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Question, That the proposed words be there added, put forthwith, pursuant to Standing Order No. 31 (Questions on amendments), and agreed to.

Mr. Speaker forthwith declared the main Question, as amended, to be agreed to.



Motion made, and Question put forthwith, pursuant to Standing Order No. 118(6) (Delegated Legislation Committees),

criminal law

Question agreed to.

Motion made, and Question put forthwith, pursuant to Standing Order No. 118(6) (Delegated Legislation Committees),

constitutional law

Question agreed to.

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Motion made, and Question put forthwith, pursuant to Standing Order No. 119(9) (European Standing Committees),

ec action on health services

Question agreed to.


Motion made, and Question put forthwith, pursuant to Standing Orders Nos. 115(1) and 116(1),

Question agreed to.




Milk Pricing

10.15 pm

Mrs. Caroline Spelman (Meriden) (Con): It is a great privilege to present a petition about milk prices to the House on behalf of the National Federation of Women’s Institutes, which has no fewer than 71,000 signatures. Rarely in my experience has a petition of such size been brought before the House, but it represents the very substantial concern in the country about milk prices. It has my support as well as the
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support of my hon. Friends, especially my hon. Friend the Member for Shrewsbury and Atcham (Daniel Kawczynski), chairman of the all-party parliamentary group for dairy farmers.

I do not wish to detain the House unduly, and the facts speak for themselves. The price of a litre of milk has fallen from 24.5p to 18p over the past 10 years, yet at the same time, has risen—if bought from the retailer—from 42p to 51p. What business can withstand a cut in its price of such an order at a time of rising costs?

One third of all dairy farmers have given up working in the dairy industry in the past two years and a further one third plan to go. We all have dairy farmers in our constituencies, and we have friends and family members who have had to give up producing milk because it has proved uneconomic. We commend the Women’s Institute for taking on this issue. It is the voice of the consumer, the discerning connoisseur of high-quality home-produced food, and a formidable force to be reckoned with, as the Prime Minister found to his cost.

The petition says that the petitioners call on the House to request

With the leave of the House, I commend this sizeable petition. The day has had sufficient joys and sorrows for it not to be my wish to detain the House further.

To lie upon the Table.

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UK Relations (Australia/New Zealand)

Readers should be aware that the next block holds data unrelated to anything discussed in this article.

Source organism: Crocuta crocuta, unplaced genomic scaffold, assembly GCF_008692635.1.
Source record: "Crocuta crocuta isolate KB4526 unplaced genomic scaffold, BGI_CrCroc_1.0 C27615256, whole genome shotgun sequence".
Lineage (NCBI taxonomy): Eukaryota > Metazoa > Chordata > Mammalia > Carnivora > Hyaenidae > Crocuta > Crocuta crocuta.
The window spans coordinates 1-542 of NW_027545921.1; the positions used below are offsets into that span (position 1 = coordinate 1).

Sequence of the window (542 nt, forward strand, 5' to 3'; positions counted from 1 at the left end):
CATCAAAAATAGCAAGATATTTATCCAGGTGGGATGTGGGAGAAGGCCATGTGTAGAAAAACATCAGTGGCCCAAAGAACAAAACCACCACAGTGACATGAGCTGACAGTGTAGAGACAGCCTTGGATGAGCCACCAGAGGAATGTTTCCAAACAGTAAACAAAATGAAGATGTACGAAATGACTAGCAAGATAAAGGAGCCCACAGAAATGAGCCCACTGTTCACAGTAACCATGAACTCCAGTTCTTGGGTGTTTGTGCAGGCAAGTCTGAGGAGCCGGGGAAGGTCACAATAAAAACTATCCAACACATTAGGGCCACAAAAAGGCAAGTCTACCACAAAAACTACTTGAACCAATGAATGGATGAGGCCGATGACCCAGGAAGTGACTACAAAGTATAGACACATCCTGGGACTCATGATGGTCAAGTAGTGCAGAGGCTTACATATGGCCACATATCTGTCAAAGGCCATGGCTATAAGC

Motion made, and Question proposed, That this House do now adjourn. —[Mr. Alan Campbell.]

10.18 pm

Andrew Rosindell (Romford) (Con): The United Kingdom of Great Britain and Northern Ireland has no truer friends in the world than the Commonwealth of Australia and New Zealand. On ANZAC day each year, members of the all-party parliamentary group for Australia and New Zealand attend Westminster abbey to commemorate this important occasion. On 11 November 2006 you, Mr. Speaker, along with several hon. Members from this House, attended the opening by Her Majesty the Queen of the New Zealand memorial at Hyde park corner, three years to the day after the Australian memorial was inaugurated by Her Majesty, both standing as lasting tributes in London to the memory of those Australians and New Zealanders who lost their lives fighting alongside British forces through various wars and conflicts.

The timing of today’s debate could hardly be better. As many hon. Members will be aware, Australia day was celebrated only last Friday, 26 January. There was much revelry and celebration by many of the inhabitants of the constituency of my hon. Friend the Member for Hammersmith and Fulham (Mr. Hands). I fear there may be one or two more sore heads next Wednesday, following the Waitangi day celebrations of 6 February in pubs all over Earls Court and the south-west of London.

The UK’s relationship with our antipodean cousins has always been strained by the geographical distance that separates us and places us at opposite ends of the globe. However, distance has been no bar to the very special bond that exists between our three great nations.

Some people have defined the UK’s relationship with Australian and New Zealand as more akin to brotherhood than friendship. The three countries often fall out over sporting rivalries involving cricket, rugby or sailing, but our people have always shared a common heritage and been bound together by a deep-rooted historical camaraderie. That friendship led our three countries to share the tripartite ANZUK force; although it is now disbanded, that military unit used to be charged with protecting ANZUK interests in the Asia-Pacific region.

There have been various trade agreements and student and business exchange programmes between our three countries, and we also share the same ideals of democratic governance. Moreover, many school and university leavers from Australia and New Zealand opt to take their gap year in the UK, and vice versa. Perhaps the most significant thing that we have in common is the fact that we share a constitution based on the Westminster model, and all three countries proudly uphold Her Majesty Queen Elizabeth II as sovereign and head of state.

The UK, Australia and New Zealand can be defined as prosperous western democracies and constitutional monarchies. All are characterised by political stability, relatively high incomes, above-average rates of home ownership and long traditions of representative democracy. Why, therefore, should we in the British
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isles feel guilt about how the relationship with Australia and New Zealand has developed in recent decades?